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Hamlet is arguably the greatest dramatic character ever created. From the moment we meet the crestfallen prince we are enraptured by his elegant intensity. Shrouded in his inky cloak, Hamlet is a man of radical contradictions - he is reckless yet cautious, courteous yet uncivil, tender yet ferocious. He meets his fathers death with consuming outrage and righteous indignation, yet shows no compunction when he himself is responsible for the deaths of the meddling Rosencrantz and Guildenstern, and the pontificating lord chamberlain, Polonius. He uses the fragile and innocent Ophelia as an outlet for his disgust towards the queen, and cannot comprehend that his own vicious words have caused her insanity. Hamlet is full of faults. But, unlike Macbeth, who has committed murder and, as a direct consequence, has been relegated to the heap of weak-willed villains, Hamlet has remained a demigod of sorts - his faults having been quashed by his virtues. What are Hamlets good qualities? How is it that even seemingly negative qualities such as indecisiveness, hastiness, hate, brutality, and obsession can enhance Hamlets position as a tragic hero - a prince among men? To answer these questions we must journey with Hamlet from beginning to end, and examine the many facets of his character. Or first impression of Hamlet sets the tone for the whole play. Even without Shakespeare providing an elaborate description of Hamlets features, we can envision his pale face, tousled hair, and intense, brooding eyes. Dressed totally in black, Hamlet displays all the forms, moods and shapes of grief. His mother cannot help but notice Hamlets outward appearance of mourning, but Hamlet makes it clear that the overt signs of grief do not come close to conveying how much sorrow he feels inside: Hamlet cannot forget his father, even when all those around him have resumed their merry lives, content to offer the occasional conciliatory words of wisdom. The queen, considering she has lost a husband, offers up the rather unhelpful Thou knowst tis common, all that lives must die Passing through nature to eternity (I. ii. 71-2), and Claudius adds, amongst other things, We pray you to throw to earth This unprevailing woe, and think of us As of a father (I. ii. 106-8). Hamlets tremendous grief is intensified by this lack of feeling by those around him, and more significantly, by the cold-hearted actions of his mother, who married her brother-in-law within a month of her husbands death. This act of treachery by Gertrude, whom Hamlet obviously loved greatly at one time, rips the very fabric of Hamlets being, and he tortures himself with memories of his late fathers tenderness towards his mother: So excellent a king, that was to this Hyperion to a satyr, so loving to my mother, That he might not beteem the winds of heaven Visit her face too roughly; heaven and earth, Must I remember? . (I. ii. 141-45) The respect and awe ...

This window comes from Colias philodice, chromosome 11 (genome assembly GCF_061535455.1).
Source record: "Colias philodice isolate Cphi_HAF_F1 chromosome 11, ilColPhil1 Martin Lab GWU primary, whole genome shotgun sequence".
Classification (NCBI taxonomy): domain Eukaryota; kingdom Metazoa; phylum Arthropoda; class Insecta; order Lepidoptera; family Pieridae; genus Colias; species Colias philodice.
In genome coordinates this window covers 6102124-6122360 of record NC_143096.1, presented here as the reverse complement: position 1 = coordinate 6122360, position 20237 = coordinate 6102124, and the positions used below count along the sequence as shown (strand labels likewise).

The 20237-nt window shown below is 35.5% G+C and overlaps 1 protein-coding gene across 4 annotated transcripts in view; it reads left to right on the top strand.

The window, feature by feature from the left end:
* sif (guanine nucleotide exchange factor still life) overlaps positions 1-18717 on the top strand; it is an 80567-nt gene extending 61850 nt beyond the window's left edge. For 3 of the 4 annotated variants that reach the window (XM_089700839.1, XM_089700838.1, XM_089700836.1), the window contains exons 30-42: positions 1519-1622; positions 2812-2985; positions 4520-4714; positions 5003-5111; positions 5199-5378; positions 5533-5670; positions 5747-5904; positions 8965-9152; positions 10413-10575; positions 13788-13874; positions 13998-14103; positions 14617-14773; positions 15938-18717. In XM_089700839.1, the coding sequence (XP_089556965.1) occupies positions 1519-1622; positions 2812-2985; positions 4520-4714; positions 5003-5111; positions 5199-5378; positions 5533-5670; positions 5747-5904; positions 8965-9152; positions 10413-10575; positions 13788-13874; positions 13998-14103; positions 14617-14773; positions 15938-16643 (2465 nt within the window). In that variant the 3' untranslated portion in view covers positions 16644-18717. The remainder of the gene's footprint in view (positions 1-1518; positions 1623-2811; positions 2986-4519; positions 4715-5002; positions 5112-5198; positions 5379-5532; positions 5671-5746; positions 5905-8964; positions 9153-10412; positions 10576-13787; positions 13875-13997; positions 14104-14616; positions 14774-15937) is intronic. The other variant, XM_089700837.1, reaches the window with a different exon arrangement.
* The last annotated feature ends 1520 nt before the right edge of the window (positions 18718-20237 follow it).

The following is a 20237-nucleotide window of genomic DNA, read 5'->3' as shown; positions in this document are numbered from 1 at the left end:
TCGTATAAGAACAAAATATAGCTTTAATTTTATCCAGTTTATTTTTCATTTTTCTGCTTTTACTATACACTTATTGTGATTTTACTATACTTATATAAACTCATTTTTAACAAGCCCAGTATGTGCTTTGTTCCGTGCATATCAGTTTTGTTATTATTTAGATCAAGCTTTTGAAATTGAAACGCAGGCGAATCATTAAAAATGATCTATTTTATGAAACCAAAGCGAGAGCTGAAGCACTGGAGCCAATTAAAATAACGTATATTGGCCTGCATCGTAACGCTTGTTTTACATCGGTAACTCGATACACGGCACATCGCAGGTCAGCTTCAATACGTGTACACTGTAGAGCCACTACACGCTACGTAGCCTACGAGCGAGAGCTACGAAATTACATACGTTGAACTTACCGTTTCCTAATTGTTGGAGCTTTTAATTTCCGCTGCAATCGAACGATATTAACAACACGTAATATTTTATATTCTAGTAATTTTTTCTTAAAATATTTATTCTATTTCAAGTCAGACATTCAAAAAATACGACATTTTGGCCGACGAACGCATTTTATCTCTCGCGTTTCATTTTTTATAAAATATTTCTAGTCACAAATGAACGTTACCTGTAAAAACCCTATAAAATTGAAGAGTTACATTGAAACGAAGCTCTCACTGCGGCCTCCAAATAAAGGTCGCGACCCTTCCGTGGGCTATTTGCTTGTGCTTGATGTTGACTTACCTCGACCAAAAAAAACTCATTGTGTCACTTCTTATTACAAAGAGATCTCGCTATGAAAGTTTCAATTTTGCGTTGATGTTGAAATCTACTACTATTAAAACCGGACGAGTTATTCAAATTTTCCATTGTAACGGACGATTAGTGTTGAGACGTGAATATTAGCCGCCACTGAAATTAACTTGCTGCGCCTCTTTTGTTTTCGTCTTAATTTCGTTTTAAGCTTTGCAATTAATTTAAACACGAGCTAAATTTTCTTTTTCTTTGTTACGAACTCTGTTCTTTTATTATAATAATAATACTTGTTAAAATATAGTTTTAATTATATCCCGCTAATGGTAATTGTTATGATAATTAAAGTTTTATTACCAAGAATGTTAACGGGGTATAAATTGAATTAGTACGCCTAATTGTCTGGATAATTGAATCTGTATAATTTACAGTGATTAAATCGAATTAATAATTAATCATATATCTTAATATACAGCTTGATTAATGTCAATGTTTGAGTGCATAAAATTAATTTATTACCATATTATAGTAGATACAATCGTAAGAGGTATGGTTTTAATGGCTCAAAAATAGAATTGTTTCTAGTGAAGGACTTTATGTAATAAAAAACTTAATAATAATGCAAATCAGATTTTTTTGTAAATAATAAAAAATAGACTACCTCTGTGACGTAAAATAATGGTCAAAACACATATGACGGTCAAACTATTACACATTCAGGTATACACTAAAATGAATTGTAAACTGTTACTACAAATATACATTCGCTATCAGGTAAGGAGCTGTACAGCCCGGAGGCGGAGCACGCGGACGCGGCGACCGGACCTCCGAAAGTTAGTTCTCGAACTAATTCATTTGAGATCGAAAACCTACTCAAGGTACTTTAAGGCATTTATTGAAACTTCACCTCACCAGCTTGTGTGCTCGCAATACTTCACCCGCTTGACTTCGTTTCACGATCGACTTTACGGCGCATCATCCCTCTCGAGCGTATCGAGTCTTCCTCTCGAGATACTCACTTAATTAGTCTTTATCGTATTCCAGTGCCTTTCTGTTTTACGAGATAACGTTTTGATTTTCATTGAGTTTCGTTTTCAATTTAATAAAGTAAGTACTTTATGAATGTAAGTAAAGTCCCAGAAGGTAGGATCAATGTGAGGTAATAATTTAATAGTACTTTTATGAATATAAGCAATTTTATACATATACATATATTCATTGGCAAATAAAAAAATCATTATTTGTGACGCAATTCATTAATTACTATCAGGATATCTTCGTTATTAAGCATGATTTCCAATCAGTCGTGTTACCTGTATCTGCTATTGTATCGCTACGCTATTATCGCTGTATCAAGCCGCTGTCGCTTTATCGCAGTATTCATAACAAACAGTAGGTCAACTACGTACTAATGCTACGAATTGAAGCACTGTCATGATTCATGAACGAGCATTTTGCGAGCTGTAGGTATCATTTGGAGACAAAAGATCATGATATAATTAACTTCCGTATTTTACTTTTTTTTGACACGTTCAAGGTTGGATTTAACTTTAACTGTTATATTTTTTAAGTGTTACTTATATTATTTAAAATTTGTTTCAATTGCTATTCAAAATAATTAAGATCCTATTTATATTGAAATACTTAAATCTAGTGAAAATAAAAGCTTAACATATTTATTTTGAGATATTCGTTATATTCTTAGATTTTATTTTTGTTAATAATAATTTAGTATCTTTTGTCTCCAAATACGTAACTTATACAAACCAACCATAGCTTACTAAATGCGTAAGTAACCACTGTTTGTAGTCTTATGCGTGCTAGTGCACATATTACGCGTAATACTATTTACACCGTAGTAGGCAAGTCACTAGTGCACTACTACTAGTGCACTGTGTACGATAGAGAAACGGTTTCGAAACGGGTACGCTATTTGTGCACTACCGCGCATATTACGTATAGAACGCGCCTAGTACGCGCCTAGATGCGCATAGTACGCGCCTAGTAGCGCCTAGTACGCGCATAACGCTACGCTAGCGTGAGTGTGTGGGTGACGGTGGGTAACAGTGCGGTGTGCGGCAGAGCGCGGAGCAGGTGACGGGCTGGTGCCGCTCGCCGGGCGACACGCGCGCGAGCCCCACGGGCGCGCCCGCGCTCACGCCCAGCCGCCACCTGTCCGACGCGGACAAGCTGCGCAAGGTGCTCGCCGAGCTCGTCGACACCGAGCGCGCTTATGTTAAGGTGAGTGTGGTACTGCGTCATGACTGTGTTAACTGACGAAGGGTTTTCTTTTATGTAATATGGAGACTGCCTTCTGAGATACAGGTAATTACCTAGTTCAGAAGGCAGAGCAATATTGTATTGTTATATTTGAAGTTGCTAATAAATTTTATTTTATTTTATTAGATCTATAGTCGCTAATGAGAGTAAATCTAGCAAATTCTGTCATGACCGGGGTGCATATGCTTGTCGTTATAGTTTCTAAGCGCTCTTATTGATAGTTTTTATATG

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Shakespeare, William. Hamlet. U.S.A.: Washington Square Press, 1958

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